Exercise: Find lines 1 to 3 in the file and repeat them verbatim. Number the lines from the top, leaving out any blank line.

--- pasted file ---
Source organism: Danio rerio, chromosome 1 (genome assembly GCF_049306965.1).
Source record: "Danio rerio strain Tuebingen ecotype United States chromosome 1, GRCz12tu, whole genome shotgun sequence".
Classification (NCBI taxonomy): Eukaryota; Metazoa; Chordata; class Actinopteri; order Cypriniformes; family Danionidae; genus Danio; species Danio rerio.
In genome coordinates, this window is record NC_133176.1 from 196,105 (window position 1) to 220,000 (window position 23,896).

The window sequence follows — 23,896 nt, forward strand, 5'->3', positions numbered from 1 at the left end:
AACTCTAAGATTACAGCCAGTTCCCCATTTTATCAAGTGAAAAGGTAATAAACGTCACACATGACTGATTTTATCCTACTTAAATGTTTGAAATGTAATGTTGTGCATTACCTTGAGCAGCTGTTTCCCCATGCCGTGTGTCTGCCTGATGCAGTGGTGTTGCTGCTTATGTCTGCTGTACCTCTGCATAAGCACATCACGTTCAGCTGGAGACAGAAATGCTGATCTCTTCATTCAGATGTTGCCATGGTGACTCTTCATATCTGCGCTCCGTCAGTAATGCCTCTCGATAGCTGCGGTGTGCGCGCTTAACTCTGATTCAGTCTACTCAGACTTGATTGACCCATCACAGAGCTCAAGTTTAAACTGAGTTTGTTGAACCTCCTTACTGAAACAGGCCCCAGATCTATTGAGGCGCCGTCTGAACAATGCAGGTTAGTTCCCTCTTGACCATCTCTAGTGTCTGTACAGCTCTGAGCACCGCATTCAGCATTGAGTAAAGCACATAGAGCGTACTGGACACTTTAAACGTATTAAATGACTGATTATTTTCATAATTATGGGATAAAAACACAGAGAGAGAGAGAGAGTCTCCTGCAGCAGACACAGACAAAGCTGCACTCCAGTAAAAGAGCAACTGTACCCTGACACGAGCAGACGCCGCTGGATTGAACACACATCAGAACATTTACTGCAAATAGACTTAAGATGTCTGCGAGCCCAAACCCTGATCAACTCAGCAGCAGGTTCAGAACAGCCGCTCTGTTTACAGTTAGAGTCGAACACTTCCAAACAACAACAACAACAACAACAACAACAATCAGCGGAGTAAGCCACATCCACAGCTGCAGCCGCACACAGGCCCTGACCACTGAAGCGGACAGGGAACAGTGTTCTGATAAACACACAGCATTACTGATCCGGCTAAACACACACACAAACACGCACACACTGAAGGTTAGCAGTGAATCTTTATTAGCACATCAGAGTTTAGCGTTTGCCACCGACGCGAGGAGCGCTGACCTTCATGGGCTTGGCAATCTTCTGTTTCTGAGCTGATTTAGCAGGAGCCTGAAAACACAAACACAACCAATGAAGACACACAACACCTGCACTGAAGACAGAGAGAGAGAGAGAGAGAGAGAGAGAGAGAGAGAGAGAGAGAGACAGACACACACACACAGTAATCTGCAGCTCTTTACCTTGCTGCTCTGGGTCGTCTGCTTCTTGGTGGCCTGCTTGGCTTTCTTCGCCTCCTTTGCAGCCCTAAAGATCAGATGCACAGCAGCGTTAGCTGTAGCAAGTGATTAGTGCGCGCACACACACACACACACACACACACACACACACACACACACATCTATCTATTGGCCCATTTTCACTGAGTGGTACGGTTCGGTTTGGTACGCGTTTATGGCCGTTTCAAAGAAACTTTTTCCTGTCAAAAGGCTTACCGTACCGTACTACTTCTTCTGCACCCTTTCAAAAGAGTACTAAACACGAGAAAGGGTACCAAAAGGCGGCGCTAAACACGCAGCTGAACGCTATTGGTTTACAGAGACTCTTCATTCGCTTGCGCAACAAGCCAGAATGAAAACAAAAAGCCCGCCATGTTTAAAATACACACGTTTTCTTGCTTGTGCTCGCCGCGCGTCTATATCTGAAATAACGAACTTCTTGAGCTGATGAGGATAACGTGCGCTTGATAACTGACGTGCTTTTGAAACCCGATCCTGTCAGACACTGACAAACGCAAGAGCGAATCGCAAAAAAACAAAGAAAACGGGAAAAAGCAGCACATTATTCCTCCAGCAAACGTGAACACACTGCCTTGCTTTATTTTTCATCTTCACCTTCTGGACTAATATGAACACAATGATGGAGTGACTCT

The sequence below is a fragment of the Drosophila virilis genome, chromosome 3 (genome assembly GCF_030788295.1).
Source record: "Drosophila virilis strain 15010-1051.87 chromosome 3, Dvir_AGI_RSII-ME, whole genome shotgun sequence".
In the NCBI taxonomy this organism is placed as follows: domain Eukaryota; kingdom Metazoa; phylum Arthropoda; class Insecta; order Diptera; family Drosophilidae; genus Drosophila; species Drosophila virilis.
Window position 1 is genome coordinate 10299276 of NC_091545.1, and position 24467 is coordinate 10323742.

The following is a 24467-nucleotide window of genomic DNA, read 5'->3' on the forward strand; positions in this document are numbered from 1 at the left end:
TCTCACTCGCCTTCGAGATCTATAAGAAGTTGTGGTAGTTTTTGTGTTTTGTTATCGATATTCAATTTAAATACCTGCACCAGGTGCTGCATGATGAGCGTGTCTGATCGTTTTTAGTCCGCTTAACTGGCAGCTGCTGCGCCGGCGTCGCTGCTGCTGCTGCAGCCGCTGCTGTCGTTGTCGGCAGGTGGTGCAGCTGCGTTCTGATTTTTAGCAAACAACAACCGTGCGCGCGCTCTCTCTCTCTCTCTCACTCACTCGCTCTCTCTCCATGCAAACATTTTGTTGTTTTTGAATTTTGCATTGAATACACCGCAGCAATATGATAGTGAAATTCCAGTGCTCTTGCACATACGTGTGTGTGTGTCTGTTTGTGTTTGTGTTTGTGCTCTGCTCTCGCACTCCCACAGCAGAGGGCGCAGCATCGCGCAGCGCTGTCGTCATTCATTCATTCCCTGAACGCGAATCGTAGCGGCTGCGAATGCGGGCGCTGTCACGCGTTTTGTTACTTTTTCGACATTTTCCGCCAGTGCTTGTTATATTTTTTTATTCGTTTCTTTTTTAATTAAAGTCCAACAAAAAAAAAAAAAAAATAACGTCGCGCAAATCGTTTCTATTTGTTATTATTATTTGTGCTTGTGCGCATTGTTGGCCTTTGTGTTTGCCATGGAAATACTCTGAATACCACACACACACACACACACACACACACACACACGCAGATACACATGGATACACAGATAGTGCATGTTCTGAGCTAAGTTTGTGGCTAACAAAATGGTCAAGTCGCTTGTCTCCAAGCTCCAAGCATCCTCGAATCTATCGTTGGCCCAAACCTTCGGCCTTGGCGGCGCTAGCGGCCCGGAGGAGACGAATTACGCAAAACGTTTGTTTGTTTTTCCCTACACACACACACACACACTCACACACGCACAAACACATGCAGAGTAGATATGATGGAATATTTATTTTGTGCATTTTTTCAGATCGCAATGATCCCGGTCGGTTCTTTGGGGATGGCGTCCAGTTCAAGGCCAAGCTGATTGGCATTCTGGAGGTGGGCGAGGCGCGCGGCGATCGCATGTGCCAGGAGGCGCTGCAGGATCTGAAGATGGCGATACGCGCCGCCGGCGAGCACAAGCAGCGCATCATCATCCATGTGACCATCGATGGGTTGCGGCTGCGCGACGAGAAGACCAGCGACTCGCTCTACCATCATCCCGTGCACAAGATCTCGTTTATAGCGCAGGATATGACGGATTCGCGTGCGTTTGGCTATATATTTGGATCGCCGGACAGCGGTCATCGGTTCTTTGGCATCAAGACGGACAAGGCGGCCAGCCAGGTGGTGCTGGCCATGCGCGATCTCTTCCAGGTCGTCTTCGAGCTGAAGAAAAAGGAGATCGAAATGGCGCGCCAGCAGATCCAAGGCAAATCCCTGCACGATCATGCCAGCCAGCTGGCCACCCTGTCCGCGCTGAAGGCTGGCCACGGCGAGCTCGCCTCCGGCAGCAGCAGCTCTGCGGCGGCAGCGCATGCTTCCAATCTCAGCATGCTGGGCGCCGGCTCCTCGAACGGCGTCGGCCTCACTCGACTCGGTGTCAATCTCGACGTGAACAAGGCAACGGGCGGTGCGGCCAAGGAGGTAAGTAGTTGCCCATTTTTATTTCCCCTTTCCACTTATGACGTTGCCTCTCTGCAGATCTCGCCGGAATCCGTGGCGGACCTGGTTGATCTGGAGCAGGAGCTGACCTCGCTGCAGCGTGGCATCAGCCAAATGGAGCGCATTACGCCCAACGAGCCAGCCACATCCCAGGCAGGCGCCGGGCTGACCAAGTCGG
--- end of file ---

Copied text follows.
Source organism: Danio rerio, chromosome 1 (genome assembly GCF_049306965.1).
Source record: "Danio rerio strain Tuebingen ecotype United States chromosome 1, GRCz12tu, whole genome shotgun sequence".
Classification (NCBI taxonomy): Eukaryota; Metazoa; Chordata; class Actinopteri; order Cypriniformes; family Danionidae; genus Danio; species Danio rerio.